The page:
Posts Tagged ‘CONTRAST’


Dynamic Black & White – from a digital camera, it doesn’t get any better than this !

Some say that monochrome represents the absolute purity of an image – no colour to get in the way, to divert attention from the photographer’s intended portrayal of the subject.

One of the most interesting aspects of the LX3, and certainly a very influential factor in my decision to buy one, was – and still is – the Dynamic Black & White setting, to be found within the selection of Film Modes. This setting, in combination with the 16:9 format, is one of my very favourites … albeit jpeg output only. I can forego the flexibility of RAW files when the DBW results are just so good, and get so close to the look of film. Deep blacks, tons of contrast, and yet a decent level of detail, all combine to make it a very hard act to follow.

For film buffs, think along the lines of Fuji Neopan 1600 / Ilford XP2 …  

Indeed, this LX3 look is very tough to replicate on a colour file without a lot of messing, unless you use a dedicated ‘conversion’ program, such as DxO FilmPack or Nik Silver Efex Pro …both superb, although even then, there’s still something about the LX3 DBW file that just looks immediately stunning, and that isn’t easily matched otherwise.

Talking more generally for a moment, the internal processing engine within LX3 is dramatic in its ability to provide a brilliant  – and customisable – interpretation of what you saw with your own eyes when you made the image. Within the Film mode selection are six colour versions :  Standard – Dynamic – Nature – Smooth – Vibrant – Nostalgic

For Black & White, rather than just the one token effort seen on so many compacts, there are, unusually, three different LX3 modes :   Standard – Dynamic – Smooth

The shot above was made in Dynamic BW mode, with settings altered to my own preference, after some – but not very much – experimentation. Already very contrasty to start with, just as I like it, the Dynamic BW is modified on my own LX3 as follows :  Contrast +1 / Sharpness +2 / Noise reduction +1

You may already have found that the Multi-Film mode on LX3 gives the photographer a massive amount of flexibility for up to three custom ‘looks’, recorded in sequence at a single press. Again, although not available in RAW, these jpeg outputs can each be altered to taste, and the quality and accuracy of the white balance becomes important in this instance – you’re relying on it to provide the right colour balance overall, and it’s awkward to change it after the fact and achieve good results …so getting it right in-camera, as far as possible, is important.

Dynamic Black & White could also come to the rescue if you’re facing some impossibly tough mixed lighting in a certain situation. Whereas the different light sources can on occasion produce a truly ugly result, the DBW setting on the LX3 can cut through all of that, and produce something you can be proud of – and look really professional without too much effort … once you’ve got the right composition, exposure, focus,  etc !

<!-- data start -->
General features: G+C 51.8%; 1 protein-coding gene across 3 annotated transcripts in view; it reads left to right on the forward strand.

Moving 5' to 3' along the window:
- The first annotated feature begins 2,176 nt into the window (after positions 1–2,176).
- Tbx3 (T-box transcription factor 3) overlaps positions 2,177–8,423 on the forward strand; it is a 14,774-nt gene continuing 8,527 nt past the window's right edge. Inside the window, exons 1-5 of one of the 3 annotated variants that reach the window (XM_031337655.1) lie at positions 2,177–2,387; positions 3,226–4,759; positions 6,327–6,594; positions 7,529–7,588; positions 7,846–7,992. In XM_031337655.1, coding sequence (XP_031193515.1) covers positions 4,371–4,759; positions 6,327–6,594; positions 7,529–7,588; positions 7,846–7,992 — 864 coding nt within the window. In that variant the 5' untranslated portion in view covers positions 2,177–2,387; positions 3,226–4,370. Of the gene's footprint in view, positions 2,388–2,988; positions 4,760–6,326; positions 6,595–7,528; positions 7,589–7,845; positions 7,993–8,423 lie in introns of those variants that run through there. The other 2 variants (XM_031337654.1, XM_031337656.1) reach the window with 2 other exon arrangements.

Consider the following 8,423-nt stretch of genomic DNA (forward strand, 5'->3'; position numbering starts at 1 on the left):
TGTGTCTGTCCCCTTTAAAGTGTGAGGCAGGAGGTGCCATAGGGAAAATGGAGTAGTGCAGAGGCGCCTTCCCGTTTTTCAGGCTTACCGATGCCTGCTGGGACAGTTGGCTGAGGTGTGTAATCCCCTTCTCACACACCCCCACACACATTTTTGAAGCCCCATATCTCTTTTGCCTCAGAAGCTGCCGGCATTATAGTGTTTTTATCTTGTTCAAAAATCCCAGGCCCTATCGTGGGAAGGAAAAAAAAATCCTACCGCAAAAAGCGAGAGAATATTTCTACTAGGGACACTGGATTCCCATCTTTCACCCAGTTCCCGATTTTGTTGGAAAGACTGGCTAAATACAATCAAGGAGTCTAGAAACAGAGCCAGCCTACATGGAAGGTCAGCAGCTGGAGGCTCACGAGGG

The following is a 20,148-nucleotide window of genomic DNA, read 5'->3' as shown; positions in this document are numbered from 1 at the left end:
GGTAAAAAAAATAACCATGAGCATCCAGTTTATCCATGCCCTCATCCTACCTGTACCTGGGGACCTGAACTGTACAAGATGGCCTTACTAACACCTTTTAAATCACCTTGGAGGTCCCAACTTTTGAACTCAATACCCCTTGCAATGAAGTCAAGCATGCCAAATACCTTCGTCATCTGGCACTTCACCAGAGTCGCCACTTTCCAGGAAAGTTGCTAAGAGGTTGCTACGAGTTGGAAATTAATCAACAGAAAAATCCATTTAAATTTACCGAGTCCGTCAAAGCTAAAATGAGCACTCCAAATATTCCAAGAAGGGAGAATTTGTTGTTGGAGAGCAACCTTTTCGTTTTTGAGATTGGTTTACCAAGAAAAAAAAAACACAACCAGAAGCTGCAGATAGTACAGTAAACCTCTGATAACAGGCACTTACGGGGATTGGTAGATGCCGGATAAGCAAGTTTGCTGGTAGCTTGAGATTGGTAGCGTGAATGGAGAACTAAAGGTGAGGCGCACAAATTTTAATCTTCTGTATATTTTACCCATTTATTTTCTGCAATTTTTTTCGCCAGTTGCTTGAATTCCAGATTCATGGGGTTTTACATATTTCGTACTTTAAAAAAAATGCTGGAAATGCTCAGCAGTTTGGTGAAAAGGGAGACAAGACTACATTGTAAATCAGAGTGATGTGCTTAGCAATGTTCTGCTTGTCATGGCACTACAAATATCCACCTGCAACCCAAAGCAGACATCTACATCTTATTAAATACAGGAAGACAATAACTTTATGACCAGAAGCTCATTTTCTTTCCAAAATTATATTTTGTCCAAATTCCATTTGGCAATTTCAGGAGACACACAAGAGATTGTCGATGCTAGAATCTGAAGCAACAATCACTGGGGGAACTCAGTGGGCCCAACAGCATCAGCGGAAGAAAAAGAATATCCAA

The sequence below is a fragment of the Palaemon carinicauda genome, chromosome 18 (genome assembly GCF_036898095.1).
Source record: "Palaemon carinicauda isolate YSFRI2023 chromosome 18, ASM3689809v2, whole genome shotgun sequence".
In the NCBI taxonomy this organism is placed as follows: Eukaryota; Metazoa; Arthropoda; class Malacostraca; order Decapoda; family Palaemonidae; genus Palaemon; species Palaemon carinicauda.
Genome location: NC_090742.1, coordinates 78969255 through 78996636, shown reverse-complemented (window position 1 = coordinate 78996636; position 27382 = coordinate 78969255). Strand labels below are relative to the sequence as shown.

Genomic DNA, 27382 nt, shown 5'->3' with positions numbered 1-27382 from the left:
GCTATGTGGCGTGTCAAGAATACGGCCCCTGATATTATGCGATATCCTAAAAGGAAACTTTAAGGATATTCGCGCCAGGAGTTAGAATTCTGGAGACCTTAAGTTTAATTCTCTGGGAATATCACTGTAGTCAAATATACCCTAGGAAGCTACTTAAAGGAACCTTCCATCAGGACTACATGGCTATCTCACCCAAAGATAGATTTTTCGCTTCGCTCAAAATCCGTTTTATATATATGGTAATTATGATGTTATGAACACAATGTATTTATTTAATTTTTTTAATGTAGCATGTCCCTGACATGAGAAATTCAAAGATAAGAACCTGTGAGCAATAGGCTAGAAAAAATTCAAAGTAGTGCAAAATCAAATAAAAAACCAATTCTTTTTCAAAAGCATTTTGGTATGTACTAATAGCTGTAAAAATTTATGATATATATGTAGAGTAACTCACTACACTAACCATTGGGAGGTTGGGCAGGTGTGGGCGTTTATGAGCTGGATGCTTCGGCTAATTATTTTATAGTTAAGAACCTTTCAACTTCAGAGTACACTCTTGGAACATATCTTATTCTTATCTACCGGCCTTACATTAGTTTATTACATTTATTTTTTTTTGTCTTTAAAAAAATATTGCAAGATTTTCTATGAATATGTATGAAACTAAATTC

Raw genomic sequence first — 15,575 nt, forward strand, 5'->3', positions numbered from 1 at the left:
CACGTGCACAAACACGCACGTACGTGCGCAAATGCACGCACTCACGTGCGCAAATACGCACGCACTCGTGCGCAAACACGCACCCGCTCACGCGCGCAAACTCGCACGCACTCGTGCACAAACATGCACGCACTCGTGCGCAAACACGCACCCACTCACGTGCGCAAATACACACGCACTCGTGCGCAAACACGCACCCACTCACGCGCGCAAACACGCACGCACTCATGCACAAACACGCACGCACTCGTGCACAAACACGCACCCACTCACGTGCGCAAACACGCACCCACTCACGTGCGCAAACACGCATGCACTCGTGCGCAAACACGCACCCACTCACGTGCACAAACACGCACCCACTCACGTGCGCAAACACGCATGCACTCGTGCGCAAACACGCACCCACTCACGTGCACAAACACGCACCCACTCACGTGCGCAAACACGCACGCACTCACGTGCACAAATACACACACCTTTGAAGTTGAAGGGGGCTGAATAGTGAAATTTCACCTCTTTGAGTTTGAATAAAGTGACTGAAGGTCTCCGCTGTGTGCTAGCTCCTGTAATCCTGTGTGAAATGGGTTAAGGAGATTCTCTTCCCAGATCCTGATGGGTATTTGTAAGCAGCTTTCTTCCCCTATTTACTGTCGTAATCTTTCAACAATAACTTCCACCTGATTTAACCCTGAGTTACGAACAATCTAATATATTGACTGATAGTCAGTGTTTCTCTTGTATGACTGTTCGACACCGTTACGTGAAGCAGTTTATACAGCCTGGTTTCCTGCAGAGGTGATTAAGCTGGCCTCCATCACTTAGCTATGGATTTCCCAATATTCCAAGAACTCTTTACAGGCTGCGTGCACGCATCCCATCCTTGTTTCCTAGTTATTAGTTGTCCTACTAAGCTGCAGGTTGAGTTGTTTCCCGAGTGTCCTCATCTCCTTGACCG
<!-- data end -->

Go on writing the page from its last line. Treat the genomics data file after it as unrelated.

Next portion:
Incidentally, with the LX3, I’ve shot more Black & White in the last few months than in the previous 10 years – the  Dynamic Black & White mode is that good.

As usual, you’ll find that there’s an entire folder dedicated to this amazing LX3 monochrome mode  – go to …. just look for ‘LX3 :: Dynamic B&W’, where you’ll find 96 images … and enjoy !



Something a little different this time : in the last six months, my LX3 has proven to be a fantastic camera for product images, and much of this is to do with – again – that f2-2.8 Leica lens, often in ‘macro’ mode, in combination with relatively larger pixels on a 10MP sensor, and a successful in-camera processing engine.

I was taking these shots this morning, and decided to try capturing the product against both white and black backgrounds. So What ?

Here’s a thought … take a look at the two images, taken with pretty well the same LX3 settings. If you ignore the background colour in each, and then take a look at the different colour rendering and detail between the two…

 Although the product is made of carbon-fibre, and is carbon grey in colour, with a satin but reflective finish, notice how the white-background version on the left has reflected right around the product, diminishing contrast. There’s also a warmth to the image, which was not my aim, and which I could have corrected in post-processing. 

The dark background – by far my preference for this image – has not added extra light, and the result seems much closer to the look I was after. The background has a huge effect on any image, rather than just the obvious, and some images of course suit high-key, and some low-key, against whichever background. It’s certainly an area worth thinking about in your own images, safe in the knowledge that the LX3 will perform very well, whatever your choice for the final ‘look’.

If you’re into product/macro subjects, you’ll find more LX3 galleries that relate at … and don’t forget that the LX3 is less expensive in itself than even some ‘average’ DSLR macro lens (only) … also, with its proven light-gathering capability and superb image stabilisation, you’re likely to get way better-than-average results every time !